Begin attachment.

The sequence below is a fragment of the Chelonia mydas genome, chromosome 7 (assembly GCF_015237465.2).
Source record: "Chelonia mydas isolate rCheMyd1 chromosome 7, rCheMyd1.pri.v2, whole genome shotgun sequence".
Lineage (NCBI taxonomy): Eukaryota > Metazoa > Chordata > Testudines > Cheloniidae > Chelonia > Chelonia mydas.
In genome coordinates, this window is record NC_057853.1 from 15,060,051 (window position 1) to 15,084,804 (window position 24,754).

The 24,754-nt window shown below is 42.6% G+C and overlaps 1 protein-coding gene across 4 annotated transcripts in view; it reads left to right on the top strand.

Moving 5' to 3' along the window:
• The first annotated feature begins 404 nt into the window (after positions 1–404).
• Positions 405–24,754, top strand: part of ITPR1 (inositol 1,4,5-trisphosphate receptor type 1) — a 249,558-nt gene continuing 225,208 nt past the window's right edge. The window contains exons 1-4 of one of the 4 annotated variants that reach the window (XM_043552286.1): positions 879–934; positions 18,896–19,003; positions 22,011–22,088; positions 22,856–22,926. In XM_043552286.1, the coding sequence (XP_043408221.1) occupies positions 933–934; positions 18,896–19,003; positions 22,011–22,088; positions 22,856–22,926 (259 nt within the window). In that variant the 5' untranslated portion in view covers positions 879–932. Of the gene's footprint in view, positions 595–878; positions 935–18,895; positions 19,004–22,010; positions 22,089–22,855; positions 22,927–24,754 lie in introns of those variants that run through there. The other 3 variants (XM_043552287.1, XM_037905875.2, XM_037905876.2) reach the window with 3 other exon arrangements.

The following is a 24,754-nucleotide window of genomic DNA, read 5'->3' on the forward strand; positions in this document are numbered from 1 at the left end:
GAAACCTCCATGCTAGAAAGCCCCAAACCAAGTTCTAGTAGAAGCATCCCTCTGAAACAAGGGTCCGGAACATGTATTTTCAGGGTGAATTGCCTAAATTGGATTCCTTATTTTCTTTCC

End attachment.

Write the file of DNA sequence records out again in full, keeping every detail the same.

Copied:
The sequence below is a fragment of the Chelonia mydas genome, chromosome 7 (assembly GCF_015237465.2).
Source record: "Chelonia mydas isolate rCheMyd1 chromosome 7, rCheMyd1.pri.v2, whole genome shotgun sequence".
Lineage (NCBI taxonomy): Eukaryota > Metazoa > Chordata > Testudines > Cheloniidae > Chelonia > Chelonia mydas.
In genome coordinates, this window is record NC_057853.1 from 15,060,051 (window position 1) to 15,084,804 (window position 24,754).

The 24,754-nt window shown below is 42.6% G+C and overlaps 1 protein-coding gene across 4 annotated transcripts in view; it reads left to right on the top strand.

Moving 5' to 3' along the window:
• The first annotated feature begins 404 nt into the window (after positions 1–404).
• Positions 405–24,754, top strand: part of ITPR1 (inositol 1,4,5-trisphosphate receptor type 1) — a 249,558-nt gene continuing 225,208 nt past the window's right edge. The window contains exons 1-4 of one of the 4 annotated variants that reach the window (XM_043552286.1): positions 879–934; positions 18,896–19,003; positions 22,011–22,088; positions 22,856–22,926. In XM_043552286.1, the coding sequence (XP_043408221.1) occupies positions 933–934; positions 18,896–19,003; positions 22,011–22,088; positions 22,856–22,926 (259 nt within the window). In that variant the 5' untranslated portion in view covers positions 879–932. Of the gene's footprint in view, positions 595–878; positions 935–18,895; positions 19,004–22,010; positions 22,089–22,855; positions 22,927–24,754 lie in introns of those variants that run through there. The other 3 variants (XM_043552287.1, XM_037905875.2, XM_037905876.2) reach the window with 3 other exon arrangements.

The following is a 24,754-nucleotide window of genomic DNA, read 5'->3' on the forward strand; positions in this document are numbered from 1 at the left end:
GAAACCTCCATGCTAGAAAGCCCCAAACCAAGTTCTAGTAGAAGCATCCCTCTGAAACAAGGGTCCGGAACATGTATTTTCAGGGTGAATTGCCTAAATTGGATTCCTTATTTTCTTTCC